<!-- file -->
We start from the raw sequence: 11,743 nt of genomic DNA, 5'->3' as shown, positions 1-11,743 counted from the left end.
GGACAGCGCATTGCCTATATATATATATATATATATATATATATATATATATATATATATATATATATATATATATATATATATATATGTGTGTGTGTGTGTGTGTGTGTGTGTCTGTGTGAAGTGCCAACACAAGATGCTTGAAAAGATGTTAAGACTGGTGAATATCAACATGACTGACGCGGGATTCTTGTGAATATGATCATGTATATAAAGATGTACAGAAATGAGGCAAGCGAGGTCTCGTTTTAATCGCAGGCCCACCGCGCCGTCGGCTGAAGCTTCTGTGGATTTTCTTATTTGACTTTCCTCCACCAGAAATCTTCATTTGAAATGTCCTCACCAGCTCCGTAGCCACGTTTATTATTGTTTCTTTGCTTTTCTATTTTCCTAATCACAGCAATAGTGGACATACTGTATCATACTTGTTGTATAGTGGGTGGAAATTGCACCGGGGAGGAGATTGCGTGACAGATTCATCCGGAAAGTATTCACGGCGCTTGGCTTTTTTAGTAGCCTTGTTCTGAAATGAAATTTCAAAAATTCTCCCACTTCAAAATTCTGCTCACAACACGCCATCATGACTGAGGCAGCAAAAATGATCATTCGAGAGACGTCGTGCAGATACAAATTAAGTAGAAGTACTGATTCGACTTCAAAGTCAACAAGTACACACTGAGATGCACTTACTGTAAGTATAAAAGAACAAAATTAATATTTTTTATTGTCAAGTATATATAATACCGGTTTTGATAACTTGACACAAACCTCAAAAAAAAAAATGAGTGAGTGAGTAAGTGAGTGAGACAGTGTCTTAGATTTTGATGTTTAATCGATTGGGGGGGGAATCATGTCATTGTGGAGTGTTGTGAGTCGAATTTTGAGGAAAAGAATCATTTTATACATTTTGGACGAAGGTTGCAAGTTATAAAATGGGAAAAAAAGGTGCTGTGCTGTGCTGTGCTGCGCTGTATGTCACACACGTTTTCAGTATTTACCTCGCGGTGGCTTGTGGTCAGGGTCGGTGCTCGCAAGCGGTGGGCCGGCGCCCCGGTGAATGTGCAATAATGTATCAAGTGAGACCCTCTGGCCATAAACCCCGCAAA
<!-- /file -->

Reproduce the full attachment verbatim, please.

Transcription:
We start from the raw sequence: 11,743 nt of genomic DNA, 5'->3' as shown, positions 1-11,743 counted from the left end.
GGACAGCGCATTGCCTATATATATATATATATATATATATATATATATATATATATATATATATATATATATATATATATATATATATGTGTGTGTGTGTGTGTGTGTGTGTGTCTGTGTGAAGTGCCAACACAAGATGCTTGAAAAGATGTTAAGACTGGTGAATATCAACATGACTGACGCGGGATTCTTGTGAATATGATCATGTATATAAAGATGTACAGAAATGAGGCAAGCGAGGTCTCGTTTTAATCGCAGGCCCACCGCGCCGTCGGCTGAAGCTTCTGTGGATTTTCTTATTTGACTTTCCTCCACCAGAAATCTTCATTTGAAATGTCCTCACCAGCTCCGTAGCCACGTTTATTATTGTTTCTTTGCTTTTCTATTTTCCTAATCACAGCAATAGTGGACATACTGTATCATACTTGTTGTATAGTGGGTGGAAATTGCACCGGGGAGGAGATTGCGTGACAGATTCATCCGGAAAGTATTCACGGCGCTTGGCTTTTTTAGTAGCCTTGTTCTGAAATGAAATTTCAAAAATTCTCCCACTTCAAAATTCTGCTCACAACACGCCATCATGACTGAGGCAGCAAAAATGATCATTCGAGAGACGTCGTGCAGATACAAATTAAGTAGAAGTACTGATTCGACTTCAAAGTCAACAAGTACACACTGAGATGCACTTACTGTAAGTATAAAAGAACAAAATTAATATTTTTTATTGTCAAGTATATATAATACCGGTTTTGATAACTTGACACAAACCTCAAAAAAAAAAATGAGTGAGTGAGTAAGTGAGTGAGACAGTGTCTTAGATTTTGATGTTTAATCGATTGGGGGGGGAATCATGTCATTGTGGAGTGTTGTGAGTCGAATTTTGAGGAAAAGAATCATTTTATACATTTTGGACGAAGGTTGCAAGTTATAAAATGGGAAAAAAAGGTGCTGTGCTGTGCTGTGCTGCGCTGTATGTCACACACGTTTTCAGTATTTACCTCGCGGTGGCTTGTGGTCAGGGTCGGTGCTCGCAAGCGGTGGGCCGGCGCCCCGGTGAATGTGCAATAATGTATCAAGTGAGACCCTCTGGCCATAAACCCCGCAAA